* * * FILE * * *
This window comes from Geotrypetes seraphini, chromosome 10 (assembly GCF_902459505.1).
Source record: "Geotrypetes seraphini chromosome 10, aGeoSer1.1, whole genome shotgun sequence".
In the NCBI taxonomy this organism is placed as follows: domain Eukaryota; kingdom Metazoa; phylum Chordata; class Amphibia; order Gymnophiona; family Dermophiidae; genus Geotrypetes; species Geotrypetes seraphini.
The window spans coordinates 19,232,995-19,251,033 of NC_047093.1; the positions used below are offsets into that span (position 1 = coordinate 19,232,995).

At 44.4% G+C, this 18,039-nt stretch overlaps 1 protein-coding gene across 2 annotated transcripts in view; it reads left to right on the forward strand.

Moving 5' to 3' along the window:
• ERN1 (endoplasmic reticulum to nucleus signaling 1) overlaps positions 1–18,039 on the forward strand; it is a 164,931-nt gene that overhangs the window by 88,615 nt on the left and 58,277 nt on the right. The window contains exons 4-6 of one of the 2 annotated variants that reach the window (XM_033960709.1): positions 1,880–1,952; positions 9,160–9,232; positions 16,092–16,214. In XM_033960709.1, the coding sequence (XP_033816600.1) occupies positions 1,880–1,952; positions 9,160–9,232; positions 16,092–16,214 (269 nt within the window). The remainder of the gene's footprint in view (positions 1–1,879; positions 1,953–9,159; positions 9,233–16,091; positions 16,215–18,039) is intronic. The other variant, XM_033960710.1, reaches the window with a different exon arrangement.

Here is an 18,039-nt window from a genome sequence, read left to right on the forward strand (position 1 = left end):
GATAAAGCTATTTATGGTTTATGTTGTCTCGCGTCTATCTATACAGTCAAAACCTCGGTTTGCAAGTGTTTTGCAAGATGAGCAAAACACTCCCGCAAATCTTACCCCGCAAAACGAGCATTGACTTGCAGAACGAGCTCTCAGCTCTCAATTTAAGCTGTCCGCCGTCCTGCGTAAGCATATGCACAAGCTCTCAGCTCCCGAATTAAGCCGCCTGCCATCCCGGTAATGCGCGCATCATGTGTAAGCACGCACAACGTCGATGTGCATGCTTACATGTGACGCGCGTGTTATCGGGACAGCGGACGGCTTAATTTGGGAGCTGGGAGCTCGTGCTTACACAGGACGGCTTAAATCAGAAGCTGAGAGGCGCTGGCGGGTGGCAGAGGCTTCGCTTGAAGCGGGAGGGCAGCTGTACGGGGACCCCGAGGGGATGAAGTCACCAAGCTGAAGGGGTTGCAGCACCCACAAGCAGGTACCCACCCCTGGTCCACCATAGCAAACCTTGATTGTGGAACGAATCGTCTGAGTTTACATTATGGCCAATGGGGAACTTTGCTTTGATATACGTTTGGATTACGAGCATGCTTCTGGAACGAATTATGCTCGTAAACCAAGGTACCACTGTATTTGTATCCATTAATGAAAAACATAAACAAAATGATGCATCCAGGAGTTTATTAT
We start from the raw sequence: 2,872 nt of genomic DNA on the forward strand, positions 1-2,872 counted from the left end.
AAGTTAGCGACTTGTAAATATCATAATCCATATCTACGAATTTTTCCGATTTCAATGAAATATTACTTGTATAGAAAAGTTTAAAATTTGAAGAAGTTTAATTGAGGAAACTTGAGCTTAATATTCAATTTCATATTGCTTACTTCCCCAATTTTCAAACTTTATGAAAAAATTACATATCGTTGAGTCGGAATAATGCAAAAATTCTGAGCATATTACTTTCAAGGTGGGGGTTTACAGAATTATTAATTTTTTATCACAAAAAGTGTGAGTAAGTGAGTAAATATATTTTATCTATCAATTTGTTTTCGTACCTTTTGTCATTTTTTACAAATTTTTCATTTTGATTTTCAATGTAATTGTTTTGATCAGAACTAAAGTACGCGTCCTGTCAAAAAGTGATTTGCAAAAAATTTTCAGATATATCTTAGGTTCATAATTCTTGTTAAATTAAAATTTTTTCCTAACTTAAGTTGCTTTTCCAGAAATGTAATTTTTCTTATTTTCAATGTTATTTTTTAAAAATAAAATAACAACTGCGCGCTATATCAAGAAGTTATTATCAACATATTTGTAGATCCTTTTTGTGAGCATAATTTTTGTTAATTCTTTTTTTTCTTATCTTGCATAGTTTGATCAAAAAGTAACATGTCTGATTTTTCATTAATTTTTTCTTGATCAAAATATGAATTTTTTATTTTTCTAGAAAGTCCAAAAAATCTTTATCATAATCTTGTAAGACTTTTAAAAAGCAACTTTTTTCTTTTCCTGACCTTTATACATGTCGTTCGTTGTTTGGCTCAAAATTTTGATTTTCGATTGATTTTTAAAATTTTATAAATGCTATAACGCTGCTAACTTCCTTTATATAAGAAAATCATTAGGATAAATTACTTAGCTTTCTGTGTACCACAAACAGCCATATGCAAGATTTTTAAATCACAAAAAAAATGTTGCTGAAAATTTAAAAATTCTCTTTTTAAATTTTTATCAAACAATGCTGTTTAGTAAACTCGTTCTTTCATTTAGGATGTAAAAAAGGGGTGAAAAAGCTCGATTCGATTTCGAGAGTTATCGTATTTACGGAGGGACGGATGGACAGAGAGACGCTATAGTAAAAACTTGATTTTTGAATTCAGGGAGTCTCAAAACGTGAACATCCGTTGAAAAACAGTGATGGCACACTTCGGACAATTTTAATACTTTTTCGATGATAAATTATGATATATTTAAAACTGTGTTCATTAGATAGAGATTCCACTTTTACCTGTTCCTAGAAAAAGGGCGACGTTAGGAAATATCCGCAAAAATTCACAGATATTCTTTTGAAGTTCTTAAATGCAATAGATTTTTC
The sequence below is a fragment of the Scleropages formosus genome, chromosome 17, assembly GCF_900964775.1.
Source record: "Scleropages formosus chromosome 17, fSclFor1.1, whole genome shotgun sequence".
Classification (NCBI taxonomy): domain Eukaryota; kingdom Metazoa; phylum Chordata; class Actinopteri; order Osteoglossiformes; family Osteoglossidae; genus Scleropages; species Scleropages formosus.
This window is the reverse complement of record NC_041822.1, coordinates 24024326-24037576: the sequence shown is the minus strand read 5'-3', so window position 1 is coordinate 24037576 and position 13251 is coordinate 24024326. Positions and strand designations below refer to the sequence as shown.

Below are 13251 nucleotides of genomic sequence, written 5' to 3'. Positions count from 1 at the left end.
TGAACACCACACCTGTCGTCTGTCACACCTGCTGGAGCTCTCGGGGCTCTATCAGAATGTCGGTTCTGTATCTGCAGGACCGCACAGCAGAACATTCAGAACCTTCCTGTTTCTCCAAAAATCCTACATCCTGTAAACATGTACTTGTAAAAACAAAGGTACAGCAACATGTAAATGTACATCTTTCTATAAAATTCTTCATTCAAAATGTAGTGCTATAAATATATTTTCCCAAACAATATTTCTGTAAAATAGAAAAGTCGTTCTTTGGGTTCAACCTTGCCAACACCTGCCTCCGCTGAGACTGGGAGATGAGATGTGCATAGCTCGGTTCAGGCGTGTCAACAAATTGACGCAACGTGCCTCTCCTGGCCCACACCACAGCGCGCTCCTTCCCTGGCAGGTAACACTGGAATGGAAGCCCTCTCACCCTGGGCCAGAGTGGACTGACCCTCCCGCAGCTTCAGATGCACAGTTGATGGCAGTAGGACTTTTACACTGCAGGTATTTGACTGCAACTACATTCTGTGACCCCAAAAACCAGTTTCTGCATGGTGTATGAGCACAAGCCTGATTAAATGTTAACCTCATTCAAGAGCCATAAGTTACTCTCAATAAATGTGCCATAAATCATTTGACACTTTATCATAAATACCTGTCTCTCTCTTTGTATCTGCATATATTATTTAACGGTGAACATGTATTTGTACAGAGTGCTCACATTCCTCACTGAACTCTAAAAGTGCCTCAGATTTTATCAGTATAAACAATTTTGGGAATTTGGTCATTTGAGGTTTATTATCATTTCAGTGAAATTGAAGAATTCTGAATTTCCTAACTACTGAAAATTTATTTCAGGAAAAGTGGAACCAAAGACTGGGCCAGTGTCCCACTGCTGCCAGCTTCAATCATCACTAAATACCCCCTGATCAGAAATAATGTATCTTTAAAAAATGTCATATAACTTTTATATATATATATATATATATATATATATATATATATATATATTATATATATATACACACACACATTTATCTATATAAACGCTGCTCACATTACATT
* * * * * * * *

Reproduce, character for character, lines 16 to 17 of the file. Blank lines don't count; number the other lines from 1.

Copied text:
Below are 13251 nucleotides of genomic sequence, written 5' to 3'. Positions count from 1 at the left end.
TGAACACCACACCTGTCGTCTGTCACACCTGCTGGAGCTCTCGGGGCTCTATCAGAATGTCGGTTCTGTATCTGCAGGACCGCACAGCAGAACATTCAGAACCTTCCTGTTTCTCCAAAAATCCTACATCCTGTAAACATGTACTTGTAAAAACAAAGGTACAGCAACATGTAAATGTACATCTTTCTATAAAATTCTTCATTCAAAATGTAGTGCTATAAATATATTTTCCCAAACAATATTTCTGTAAAATAGAAAAGTCGTTCTTTGGGTTCAACCTTGCCAACACCTGCCTCCGCTGAGACTGGGAGATGAGATGTGCATAGCTCGGTTCAGGCGTGTCAACAAATTGACGCAACGTGCCTCTCCTGGCCCACACCACAGCGCGCTCCTTCCCTGGCAGGTAACACTGGAATGGAAGCCCTCTCACCCTGGGCCAGAGTGGACTGACCCTCCCGCAGCTTCAGATGCACAGTTGATGGCAGTAGGACTTTTACACTGCAGGTATTTGACTGCAACTACATTCTGTGACCCCAAAAACCAGTTTCTGCATGGTGTATGAGCACAAGCCTGATTAAATGTTAACCTCATTCAAGAGCCATAAGTTACTCTCAATAAATGTGCCATAAATCATTTGACACTTTATCATAAATACCTGTCTCTCTCTTTGTATCTGCATATATTATTTAACGGTGAACATGTATTTGTACAGAGTGCTCACATTCCTCACTGAACTCTAAAAGTGCCTCAGATTTTATCAGTATAAACAATTTTGGGAATTTGGTCATTTGAGGTTTATTATCATTTCAGTGAAATTGAAGAATTCTGAATTTCCTAACTACTGAAAATTTATTTCAGGAAAAGTGGAACCAAAGACTGGGCCAGTGTCCCACTGCTGCCAGCTTCAATCATCACTAAATACCCCCTGATCAGAAATAATGTATCTTTAAAAAATGTCATATAACTTTTATATATATATATATATATATATATATATATATATATATATATTATATATATATACACACACACATTTATCTATATAAACGCTGCTCACATTACATT